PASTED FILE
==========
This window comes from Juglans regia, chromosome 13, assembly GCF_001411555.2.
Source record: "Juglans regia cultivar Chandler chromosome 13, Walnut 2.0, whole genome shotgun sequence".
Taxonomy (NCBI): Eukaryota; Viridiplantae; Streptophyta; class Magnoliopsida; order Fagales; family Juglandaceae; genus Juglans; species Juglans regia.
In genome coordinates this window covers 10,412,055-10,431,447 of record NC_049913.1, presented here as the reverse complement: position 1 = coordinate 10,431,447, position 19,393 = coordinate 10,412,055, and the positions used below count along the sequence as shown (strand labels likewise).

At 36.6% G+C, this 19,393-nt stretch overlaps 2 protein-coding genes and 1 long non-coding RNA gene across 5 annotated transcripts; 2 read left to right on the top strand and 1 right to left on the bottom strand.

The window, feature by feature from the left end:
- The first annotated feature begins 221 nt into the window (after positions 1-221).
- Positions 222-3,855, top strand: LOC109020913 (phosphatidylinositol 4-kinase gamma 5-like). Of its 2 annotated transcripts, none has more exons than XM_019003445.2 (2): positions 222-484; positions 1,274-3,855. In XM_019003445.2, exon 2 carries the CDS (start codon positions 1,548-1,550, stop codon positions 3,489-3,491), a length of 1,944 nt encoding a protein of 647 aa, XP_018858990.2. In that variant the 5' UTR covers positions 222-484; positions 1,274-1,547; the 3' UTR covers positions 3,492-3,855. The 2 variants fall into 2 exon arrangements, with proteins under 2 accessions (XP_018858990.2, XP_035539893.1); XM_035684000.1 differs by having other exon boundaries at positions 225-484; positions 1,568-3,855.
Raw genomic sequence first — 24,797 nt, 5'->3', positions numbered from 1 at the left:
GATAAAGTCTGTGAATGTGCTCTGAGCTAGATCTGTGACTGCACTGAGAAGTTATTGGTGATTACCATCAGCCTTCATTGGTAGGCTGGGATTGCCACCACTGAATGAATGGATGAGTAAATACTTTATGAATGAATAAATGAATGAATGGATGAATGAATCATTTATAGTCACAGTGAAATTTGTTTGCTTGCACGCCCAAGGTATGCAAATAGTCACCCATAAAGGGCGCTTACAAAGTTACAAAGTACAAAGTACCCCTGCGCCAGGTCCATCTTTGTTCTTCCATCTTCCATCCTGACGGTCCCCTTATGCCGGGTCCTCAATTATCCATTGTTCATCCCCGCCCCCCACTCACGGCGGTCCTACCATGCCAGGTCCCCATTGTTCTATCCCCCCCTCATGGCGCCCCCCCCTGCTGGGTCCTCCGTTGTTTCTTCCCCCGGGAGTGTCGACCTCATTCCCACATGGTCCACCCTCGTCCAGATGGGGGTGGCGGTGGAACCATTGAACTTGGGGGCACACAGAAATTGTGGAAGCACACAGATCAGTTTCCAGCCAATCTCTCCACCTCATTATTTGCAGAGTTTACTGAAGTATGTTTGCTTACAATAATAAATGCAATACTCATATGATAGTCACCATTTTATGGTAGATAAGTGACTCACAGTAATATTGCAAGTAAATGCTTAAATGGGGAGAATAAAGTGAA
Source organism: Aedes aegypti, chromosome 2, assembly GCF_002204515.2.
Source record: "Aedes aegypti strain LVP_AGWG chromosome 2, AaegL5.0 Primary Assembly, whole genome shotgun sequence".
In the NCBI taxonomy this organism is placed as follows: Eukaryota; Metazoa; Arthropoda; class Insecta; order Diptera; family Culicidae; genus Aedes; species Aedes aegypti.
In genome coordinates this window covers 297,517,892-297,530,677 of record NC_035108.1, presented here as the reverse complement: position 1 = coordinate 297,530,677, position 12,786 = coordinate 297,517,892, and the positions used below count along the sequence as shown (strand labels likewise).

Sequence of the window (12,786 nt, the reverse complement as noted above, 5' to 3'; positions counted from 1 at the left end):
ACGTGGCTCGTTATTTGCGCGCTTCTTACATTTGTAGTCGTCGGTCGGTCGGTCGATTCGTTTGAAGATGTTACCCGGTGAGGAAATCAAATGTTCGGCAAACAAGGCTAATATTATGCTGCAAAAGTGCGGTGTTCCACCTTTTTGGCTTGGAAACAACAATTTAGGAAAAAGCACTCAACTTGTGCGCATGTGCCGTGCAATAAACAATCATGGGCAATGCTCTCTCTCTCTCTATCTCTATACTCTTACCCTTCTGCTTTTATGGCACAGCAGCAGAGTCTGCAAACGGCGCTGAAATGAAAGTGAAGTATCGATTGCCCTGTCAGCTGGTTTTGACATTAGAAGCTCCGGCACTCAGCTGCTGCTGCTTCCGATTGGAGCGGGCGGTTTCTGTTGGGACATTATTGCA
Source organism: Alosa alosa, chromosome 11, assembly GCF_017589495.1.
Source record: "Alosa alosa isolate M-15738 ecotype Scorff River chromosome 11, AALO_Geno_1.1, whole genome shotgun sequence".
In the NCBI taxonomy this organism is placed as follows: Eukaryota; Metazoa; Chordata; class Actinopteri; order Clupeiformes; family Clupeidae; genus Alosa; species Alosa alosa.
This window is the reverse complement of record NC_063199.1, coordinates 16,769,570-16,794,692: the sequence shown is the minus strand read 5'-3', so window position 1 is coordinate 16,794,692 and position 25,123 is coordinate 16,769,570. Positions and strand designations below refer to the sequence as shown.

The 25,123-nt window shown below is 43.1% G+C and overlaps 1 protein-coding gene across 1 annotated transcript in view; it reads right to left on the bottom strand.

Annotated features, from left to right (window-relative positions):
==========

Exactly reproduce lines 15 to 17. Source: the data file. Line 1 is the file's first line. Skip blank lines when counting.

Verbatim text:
Sequence of the window (12,786 nt, the reverse complement as noted above, 5' to 3'; positions counted from 1 at the left end):
ACGTGGCTCGTTATTTGCGCGCTTCTTACATTTGTAGTCGTCGGTCGGTCGGTCGATTCGTTTGAAGATGTTACCCGGTGAGGAAATCAAATGTTCGGCAAACAAGGCTAATATTATGCTGCAAAAGTGCGGTGTTCCACCTTTTTGGCTTGGAAACAACAATTTAGGAAAAAGCACTCAACTTGTGCGCATGTGCCGTGCAATAAACAATCATGGGCAATGCTCTCTCTCTCTCTATCTCTATACTCTTACCCTTCTGCTTTTATGGCACAGCAGCAGAGTCTGCAAACGGCGCTGAAATGAAAGTGAAGTATCGATTGCCCTGTCAGCTGGTTTTGACATTAGAAGCTCCGGCACTCAGCTGCTGCTGCTTCCGATTGGAGCGGGCGGTTTCTGTTGGGACATTATTGCA
Source organism: Alosa alosa, chromosome 11, assembly GCF_017589495.1.